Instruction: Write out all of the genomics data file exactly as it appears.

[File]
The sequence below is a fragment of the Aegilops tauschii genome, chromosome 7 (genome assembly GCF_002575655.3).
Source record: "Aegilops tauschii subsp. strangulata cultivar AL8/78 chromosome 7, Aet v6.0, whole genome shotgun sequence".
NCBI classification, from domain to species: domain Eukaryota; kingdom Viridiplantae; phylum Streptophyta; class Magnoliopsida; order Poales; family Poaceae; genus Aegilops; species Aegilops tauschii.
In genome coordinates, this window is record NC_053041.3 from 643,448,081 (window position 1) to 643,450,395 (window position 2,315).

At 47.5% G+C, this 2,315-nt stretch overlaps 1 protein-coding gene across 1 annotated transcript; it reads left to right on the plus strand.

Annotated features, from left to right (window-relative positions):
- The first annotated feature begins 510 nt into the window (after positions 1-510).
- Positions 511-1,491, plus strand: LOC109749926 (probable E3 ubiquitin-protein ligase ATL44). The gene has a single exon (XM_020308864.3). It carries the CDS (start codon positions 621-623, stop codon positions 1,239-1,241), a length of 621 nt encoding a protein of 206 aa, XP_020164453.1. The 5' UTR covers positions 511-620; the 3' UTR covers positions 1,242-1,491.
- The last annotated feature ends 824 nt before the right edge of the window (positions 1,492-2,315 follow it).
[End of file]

The sequence below is a fragment of the Aegilops tauschii genome, chromosome 7 (genome assembly GCF_002575655.3).
Source record: "Aegilops tauschii subsp. strangulata cultivar AL8/78 chromosome 7, Aet v6.0, whole genome shotgun sequence".
NCBI classification, from domain to species: domain Eukaryota; kingdom Viridiplantae; phylum Streptophyta; class Magnoliopsida; order Poales; family Poaceae; genus Aegilops; species Aegilops tauschii.
In genome coordinates, this window is record NC_053041.3 from 643,448,081 (window position 1) to 643,450,395 (window position 2,315).

At 47.5% G+C, this 2,315-nt stretch overlaps 1 protein-coding gene across 1 annotated transcript; it reads left to right on the plus strand.

Annotated features, from left to right (window-relative positions):
- The first annotated feature begins 510 nt into the window (after positions 1-510).
- Positions 511-1,491, plus strand: LOC109749926 (probable E3 ubiquitin-protein ligase ATL44). The gene has a single exon (XM_020308864.3). It carries the CDS (start codon positions 621-623, stop codon positions 1,239-1,241), a length of 621 nt encoding a protein of 206 aa, XP_020164453.1. The 5' UTR covers positions 511-620; the 3' UTR covers positions 1,242-1,491.
- The last annotated feature ends 824 nt before the right edge of the window (positions 1,492-2,315 follow it).